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How forced arbitration can hurt Black and brown workers
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The Economic Policy Institute finds that 65% of companies with more than 1,000 employees have mandatory arbitration procedures — meaning workers must settle employment disputes through a private mediation system, out of the public eye.
The practice that garnered criticism during the #MeToo movement for concealing patterns of sexual harassment in the workplace is again under fire for making it harder for employees to hold employers accountable for racial discrimination.
Marketplace’s Kimberly Adams spoke to Elizabeth Riles, chair of the California Employment Lawyers Association, about how forced arbitration can have an outsized impact on workers of color. The following is an edited transcript of their conversation.
Kimberly Adams: For those who aren’t in the legal field, what is forced arbitration?
Elizabeth Riles: Forced arbitration is when you have just been offered a job, you go to your first day, you’re in your orientation, and you’re presented with an arbitration agreement that you sign — to say that you are agreeing to have any disputes that you have with that employer decided with a private judge, and not in court with a jury. It’s binding, so there’s no appeal from those decisions. And it’s private, so it’s not a public record like it would be in a regular court.
Adams: Forced arbitration agreements got quite a bit of attention during the height of the #MeToo movement. Why is it getting a new level of scrutiny right now?
Riles: The fact of the matter is a lot of the claims that you might be bringing are going to be discrimination claims. And so if you’re bringing a racial discrimination claim, you’re not getting that same public record of what’s happening. So if there is a general atmosphere of racism at a particular company, it’s not going to be revealed because it’s going to be private.
The other thing is that, a lot of times, the people who are subject to arbitration agreements are low-wage workers — and that is disproportionately women and people of color. And yet the arbitrators are overwhelmingly older white men. And so they’re not getting that jury of your peers that is part of our civil justice system.
Adams: Why do employers say that this is a better system than just going through the courts?
Riles: Generally, companies will say that they’re trying to use arbitration because it is cheaper and faster. And I will say that arbitration does tend to be faster. On the company level, it tends to be cheaper, but that’s because plaintiffs succeed less when they’re in arbitration, and when they do succeed, the damages that they’re awarded are less.
Adams: You are an employment discrimination lawyer. What has been your experience with forced arbitration working with your clients?
Riles: Over the years, we have seen the frequency of arbitration agreements increase dramatically. When I first started practicing, which was a little over 20 years ago, I hardly ever saw an arbitration agreement, and now I would say that it seems like maybe half of the people who come to me for help have an arbitration agreement.
Marketplace reached out to the American Arbitration Association for comment. Their statement is below.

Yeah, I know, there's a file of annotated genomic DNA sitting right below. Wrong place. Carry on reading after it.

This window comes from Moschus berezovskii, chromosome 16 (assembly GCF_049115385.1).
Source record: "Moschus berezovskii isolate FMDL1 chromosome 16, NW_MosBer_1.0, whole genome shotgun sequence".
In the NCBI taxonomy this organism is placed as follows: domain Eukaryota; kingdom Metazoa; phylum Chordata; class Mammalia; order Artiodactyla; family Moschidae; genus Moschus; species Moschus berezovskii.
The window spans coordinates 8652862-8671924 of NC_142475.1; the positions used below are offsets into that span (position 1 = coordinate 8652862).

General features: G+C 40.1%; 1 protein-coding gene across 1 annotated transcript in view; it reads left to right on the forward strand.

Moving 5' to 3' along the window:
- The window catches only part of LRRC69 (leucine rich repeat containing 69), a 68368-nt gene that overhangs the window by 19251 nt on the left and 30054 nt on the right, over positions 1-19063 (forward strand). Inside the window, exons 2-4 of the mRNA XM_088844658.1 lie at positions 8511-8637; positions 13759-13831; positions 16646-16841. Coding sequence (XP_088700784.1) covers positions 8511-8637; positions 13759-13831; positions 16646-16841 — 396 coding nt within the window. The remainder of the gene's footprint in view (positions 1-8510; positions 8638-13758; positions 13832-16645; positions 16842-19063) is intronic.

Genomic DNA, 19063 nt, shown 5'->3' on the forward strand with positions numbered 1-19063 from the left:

The AAA has implemented various procedures aimed at providing a fair and equitable forum for the resolution of employment disputes. With regard to concerns about the privacy of arbitration, the AAA makes a significant amount of information about employment arbitrations publicly available. A statistical report that includes information about each AAA administered employment arbitration for the past five years is available from our website by clicking here. In addition, actual AAA employment awards are published on Westlaw and a number of other websites. In addition, it is important to note that the AAA’s Employment Arbitration Rules do not impose any confidentiality requirements on parties or their representatives. To the extent such confidentiality requirements exist, it would be as a result of a term in the parties’ contract or other terms that may have been negotiated separately.
The AAA’s Employment Arbitration Rules also provide all parties an equal opportunity to participate in the arbitrator selection process, and incorporate the terms of the Employment Due Process Protocol. The Protocol was developed by a task force composed of individuals representing management, labor, employment, civil rights organizations, private administrative agencies, government, and the American Arbitration Association. The goal of the Protocol, in concert with the Employment Arbitration Rules, is to provide fairness and equity in resolving workplace disputes. Some of the key provisions of the Due Process Protocol are:
Employees should have the right to be represented by a spokesperson of their own choosing.
Employees/Individuals should have access to all information reasonably relevant to their claims.
Employees/Individuals and Employers have a right to an independent and impartial mediator and/or arbitrator.
Mediators and/or arbitrators shall have knowledge of the statutory issues at stake in the dispute and familiarity with the workplace and employment environment and shall attend training provided by the government agencies, bar associations, academic institutions, etc.
No party may have unilateral choice of arbitrator.
There shall be full disclosure by mediators and/or arbitrators of any potential conflict or appearance of conflict or previous contact between the arbitrator and the parties. The arbitrator shall have no personal or financial interest in the matter.
Arbitrators should be empowered to grant whatever relief would be available in court under the law.American Arbitration Association
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